Research Priorities for Airborne Particulate Matter: • III • PM programs that is comparable with that in ORD. An enhanced management structure in OAR will be essential to ensure full coordination with ORD, to catalyze active involvement of the state air agencies in developing and managing the speciation network (a key source of future data to support research), and to develop fully the source-emission inventories necessary to conduct future source apportionment accurately. Next, the committee called in its second report for a federal effort to develop a coordinated interagency strategy, including a single process and budget to set priorities for research, specific methods to coordinate research, and strategies and mechanisms for leveraging funding in the federal, state, nonprofit, and private sectors. Although the expansion of the Air Quality Research Subcommittee and development of a Web-accessible inventory of federal research are important first steps, efforts to coordinate federal research have often found the attainment of this type of unified strategy difficult to accomplish. It will require sustained efforts on the part of the subcommittee to ensure that these next, more challenging steps are accomplished. On balance, many of the elements for successful integration and planning of the PM research program have been put into place. Successful efforts to address the remaining planning and integration challenges are critical to ensure that the maximal research return is obtained from the sizable investments. Connecting Research Management to Standard Implementation The continuing process of planning and applying research in air-quality standard development is part of an established process linked to the preparation of the air-quality “criteria document” and the EPA “staff paper.” Both documents undertake a synthesis of existing peer-reviewed scientific information and present its implications for standard-setting. The scientific community and the broader public have long maintained a participation in the process of reviewing the adequacy of scientific information and its application in the above documents.
OCR for page 145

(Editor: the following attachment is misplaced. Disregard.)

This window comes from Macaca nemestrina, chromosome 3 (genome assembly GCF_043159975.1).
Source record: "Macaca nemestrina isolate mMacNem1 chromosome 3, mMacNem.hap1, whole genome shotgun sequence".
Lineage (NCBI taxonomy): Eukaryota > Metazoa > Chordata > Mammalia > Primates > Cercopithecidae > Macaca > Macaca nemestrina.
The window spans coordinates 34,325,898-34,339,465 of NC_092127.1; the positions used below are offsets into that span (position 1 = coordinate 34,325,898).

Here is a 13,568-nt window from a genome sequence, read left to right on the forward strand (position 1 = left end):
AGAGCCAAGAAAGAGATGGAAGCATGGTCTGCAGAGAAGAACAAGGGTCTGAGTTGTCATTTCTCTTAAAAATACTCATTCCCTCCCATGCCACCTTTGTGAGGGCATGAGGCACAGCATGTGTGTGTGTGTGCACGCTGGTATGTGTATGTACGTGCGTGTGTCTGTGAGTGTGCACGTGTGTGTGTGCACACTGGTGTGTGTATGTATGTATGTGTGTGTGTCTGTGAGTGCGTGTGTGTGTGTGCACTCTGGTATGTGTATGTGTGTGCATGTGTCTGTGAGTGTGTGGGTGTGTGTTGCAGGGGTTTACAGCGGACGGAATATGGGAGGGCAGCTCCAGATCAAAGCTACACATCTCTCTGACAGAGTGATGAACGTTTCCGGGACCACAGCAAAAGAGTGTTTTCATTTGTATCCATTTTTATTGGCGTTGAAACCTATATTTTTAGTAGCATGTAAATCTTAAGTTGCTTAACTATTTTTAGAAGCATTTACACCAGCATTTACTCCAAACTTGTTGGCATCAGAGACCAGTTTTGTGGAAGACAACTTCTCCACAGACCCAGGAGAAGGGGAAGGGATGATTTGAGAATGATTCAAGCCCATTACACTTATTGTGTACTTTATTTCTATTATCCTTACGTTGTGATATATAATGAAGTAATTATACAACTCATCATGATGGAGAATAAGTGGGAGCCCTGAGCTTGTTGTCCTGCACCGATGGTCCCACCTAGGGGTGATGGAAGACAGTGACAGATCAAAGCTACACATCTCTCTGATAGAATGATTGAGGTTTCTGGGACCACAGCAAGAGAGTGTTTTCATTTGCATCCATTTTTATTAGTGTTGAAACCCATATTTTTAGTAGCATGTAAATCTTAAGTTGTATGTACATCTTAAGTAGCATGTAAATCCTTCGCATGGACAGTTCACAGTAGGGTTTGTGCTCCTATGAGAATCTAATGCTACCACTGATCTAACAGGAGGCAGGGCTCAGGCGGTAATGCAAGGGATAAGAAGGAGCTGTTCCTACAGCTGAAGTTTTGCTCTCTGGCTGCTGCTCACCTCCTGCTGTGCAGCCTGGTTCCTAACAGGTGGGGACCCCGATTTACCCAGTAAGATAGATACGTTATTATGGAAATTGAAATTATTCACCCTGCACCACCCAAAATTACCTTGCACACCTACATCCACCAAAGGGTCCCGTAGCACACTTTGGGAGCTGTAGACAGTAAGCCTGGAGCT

Research Priorities for Airborne Particulate Matter: • III • At present, there is a lack of a sufficient understanding of the most toxic particle constituents, the toxicological mechanisms through which they act, and the actual exposures experienced by people. In the absence of such an understanding, a nationwide control strategy might reduce some kinds of PM exposures while failing to protect public health adequately, if the types of PM controlled are not the most important in causing adverse health effects. In other words, at the present time, there is uncertainty as to what specific types or components of PM need to be reduced to achieve substantial health-risk reduction cost effectively. It will also be important to obtain greater confidence about the shape of any dose-response relationship between PM concentrations and health outcomes. Earlier discussions in this report concerning research topic 3 and topic 4 have indicated that efforts will be needed to develop and evaluate source-measurement techniques and air quality models. Such efforts will reduce scientific uncertainties associated with standards implementation, including application of air-quality models, controls for mitigating exposures, regional variations in air quality, and long-term changes in emission characteristics due to technological advances and changes in economic activities. Because of such critical information needs, research planning and management and scientific review should be extended into the standard-implementation process. Thus, the committee recommends that EPA develop a research-management strategy to address key uncertainties concerning implementation of air-quality standards for PM. Accessibility of Information The third criterion adopted by the committee for evaluating the implementation of the PM research program is related to the accessibility of information about the program. Specifically, the committee identified the need for the PM research program to provide information on its planning, budgets, progress, and results to parties that have an interest in PM research. Such parties could include other research organizations, public-health and environmental organiza-